After cutting some furniture items out of 1 inch white oak plywood (appleply) the bit (0.25inch compression) was very dull, after another project with just two benches cut from 4 pieces 60x80cm 0.75 white oak plywood the upcut bit 0.25 under the microscope was clearly dull.
So now I have some questions to the ones with experience:
Is oak really that hard to the bits?
What bit brands would be the best (hardest) ones? Mine were Armana, IMO a brand with good reputation?
There are some re-sharpening services. Is it worth to have the bits resharpened? To replace tools after 2 sheets of plywood appears rather expensive.
Is there any browning of the cutting surface? You may have not optimized your feeds and speeds. Pushing the bit too hard will cause burning or overheating to the bit. Plywood can be hard on bits. Was there a lot of cuts in the plywood? Meaning how much cutting did you do? 10 linear ft? 100 linear ft? 1000 linear ft? It may not have looked like you cut a lot, but if it was a jigsaw puzzle (example only) it could be like doing hundreds of smaller projects.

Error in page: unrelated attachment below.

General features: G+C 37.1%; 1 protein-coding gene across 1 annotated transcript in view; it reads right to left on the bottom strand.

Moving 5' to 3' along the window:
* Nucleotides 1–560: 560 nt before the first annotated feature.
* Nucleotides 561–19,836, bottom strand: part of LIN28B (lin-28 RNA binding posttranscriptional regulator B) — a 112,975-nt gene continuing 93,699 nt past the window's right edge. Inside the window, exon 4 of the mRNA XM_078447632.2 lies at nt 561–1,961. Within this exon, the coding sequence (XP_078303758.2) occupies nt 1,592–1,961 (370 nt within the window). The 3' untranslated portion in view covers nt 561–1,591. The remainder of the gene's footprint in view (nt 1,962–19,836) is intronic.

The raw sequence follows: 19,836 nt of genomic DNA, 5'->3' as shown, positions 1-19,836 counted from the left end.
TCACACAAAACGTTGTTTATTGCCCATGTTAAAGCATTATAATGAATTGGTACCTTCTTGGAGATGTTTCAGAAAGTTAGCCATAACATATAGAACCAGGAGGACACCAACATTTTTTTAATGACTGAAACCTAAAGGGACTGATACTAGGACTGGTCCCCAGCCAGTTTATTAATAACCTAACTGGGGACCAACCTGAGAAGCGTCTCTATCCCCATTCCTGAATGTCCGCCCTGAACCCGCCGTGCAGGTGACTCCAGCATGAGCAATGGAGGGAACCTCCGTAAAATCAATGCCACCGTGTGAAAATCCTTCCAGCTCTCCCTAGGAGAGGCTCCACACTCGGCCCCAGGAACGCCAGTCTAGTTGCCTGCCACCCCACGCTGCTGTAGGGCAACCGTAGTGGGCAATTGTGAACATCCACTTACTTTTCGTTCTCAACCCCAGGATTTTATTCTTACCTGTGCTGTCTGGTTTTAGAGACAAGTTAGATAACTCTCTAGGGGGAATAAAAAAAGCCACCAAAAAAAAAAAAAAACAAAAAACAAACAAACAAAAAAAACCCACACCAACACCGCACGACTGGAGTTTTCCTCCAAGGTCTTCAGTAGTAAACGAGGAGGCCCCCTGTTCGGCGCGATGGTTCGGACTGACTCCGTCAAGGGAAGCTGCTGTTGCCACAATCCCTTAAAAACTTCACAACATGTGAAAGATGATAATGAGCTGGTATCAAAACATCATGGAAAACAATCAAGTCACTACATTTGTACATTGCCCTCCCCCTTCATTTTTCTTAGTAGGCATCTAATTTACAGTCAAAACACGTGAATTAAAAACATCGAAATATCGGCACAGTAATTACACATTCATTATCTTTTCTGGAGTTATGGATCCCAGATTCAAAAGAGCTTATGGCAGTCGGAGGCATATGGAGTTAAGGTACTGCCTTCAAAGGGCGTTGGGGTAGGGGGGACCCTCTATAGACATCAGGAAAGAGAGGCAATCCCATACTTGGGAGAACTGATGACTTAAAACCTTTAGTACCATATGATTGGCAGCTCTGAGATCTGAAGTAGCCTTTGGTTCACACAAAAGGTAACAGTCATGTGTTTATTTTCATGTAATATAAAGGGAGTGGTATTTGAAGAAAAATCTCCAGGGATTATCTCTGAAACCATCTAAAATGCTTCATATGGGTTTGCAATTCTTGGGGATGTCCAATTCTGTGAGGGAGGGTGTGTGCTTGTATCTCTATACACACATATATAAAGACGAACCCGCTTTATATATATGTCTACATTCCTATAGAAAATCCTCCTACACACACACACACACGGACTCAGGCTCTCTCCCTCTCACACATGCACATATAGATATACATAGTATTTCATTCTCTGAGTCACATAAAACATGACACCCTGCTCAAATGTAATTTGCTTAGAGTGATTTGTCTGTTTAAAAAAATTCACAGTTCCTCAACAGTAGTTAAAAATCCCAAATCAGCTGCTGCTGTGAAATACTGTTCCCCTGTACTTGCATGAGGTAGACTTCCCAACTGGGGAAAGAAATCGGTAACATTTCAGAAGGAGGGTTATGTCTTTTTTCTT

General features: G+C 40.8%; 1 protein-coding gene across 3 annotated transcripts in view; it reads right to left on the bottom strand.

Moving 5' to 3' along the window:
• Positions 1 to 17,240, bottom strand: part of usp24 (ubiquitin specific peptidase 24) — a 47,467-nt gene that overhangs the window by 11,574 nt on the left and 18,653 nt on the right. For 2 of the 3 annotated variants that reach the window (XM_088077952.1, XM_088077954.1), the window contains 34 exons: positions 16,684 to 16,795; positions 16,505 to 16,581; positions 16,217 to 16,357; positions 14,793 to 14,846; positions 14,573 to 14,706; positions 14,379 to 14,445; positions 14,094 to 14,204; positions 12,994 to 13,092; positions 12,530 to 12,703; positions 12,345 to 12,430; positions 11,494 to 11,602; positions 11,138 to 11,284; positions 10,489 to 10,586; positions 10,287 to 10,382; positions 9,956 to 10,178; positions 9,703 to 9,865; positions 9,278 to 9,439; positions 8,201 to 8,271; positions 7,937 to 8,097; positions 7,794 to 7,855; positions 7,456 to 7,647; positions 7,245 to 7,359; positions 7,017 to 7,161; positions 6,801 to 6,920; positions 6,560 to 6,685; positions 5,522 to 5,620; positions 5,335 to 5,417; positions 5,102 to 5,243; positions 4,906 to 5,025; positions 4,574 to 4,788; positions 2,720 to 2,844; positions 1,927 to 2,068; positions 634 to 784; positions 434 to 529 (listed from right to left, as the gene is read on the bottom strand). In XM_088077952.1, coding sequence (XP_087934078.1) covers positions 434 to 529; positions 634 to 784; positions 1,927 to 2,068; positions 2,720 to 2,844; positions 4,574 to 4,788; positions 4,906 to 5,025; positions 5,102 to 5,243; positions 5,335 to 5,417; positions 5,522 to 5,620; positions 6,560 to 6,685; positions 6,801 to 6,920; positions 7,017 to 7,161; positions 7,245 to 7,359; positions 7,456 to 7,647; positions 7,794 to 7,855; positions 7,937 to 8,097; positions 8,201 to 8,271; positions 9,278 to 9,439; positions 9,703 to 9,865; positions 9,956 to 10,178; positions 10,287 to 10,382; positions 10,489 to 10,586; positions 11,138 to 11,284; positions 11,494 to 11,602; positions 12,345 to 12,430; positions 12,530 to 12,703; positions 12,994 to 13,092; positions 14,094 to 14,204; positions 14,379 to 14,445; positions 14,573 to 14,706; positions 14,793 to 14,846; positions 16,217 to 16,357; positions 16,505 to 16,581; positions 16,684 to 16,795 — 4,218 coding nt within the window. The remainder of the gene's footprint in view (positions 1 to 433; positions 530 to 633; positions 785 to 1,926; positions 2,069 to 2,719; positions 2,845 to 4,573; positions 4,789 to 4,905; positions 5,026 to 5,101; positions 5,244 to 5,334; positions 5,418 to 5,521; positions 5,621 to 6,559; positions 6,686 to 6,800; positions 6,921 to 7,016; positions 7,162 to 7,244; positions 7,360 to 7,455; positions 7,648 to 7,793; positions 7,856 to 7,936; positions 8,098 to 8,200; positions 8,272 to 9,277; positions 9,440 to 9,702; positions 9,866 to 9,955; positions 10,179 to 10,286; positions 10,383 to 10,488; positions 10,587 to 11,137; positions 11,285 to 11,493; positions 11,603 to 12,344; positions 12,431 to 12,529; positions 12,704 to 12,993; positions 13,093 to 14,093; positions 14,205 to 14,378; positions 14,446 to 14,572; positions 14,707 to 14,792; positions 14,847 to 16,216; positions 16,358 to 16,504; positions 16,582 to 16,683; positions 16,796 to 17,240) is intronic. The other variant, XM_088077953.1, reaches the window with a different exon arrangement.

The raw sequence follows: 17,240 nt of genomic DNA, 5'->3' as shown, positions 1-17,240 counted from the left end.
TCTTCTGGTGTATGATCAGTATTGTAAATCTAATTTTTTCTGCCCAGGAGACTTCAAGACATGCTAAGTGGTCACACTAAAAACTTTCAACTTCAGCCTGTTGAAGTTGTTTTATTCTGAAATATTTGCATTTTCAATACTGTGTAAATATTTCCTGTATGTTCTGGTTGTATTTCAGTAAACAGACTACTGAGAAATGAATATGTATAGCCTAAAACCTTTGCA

Anecdotal of course, but I like Whiteside.
I work with MDF a lot, which is quite abrasive. I was able to do a real head to head test, same feeds and speeds, same material, same types of projects. I had an Amana Spektra coated 1/4" bit absolutely trashed after running about 20 hours. Cut quality dropped off and inspection under magnification showed why. The Whiteside bit (at half the price) that I replaced it with has over 26 hours on it and it still looks brand new.
I know this isn’t the case here, but when I had my AVID Pro machine, I’d run full depth cuts with a compression bit. With my HDM I tend to do pretty deep cuts with a straight flute bit. This is similar, just don’t plunge with it.
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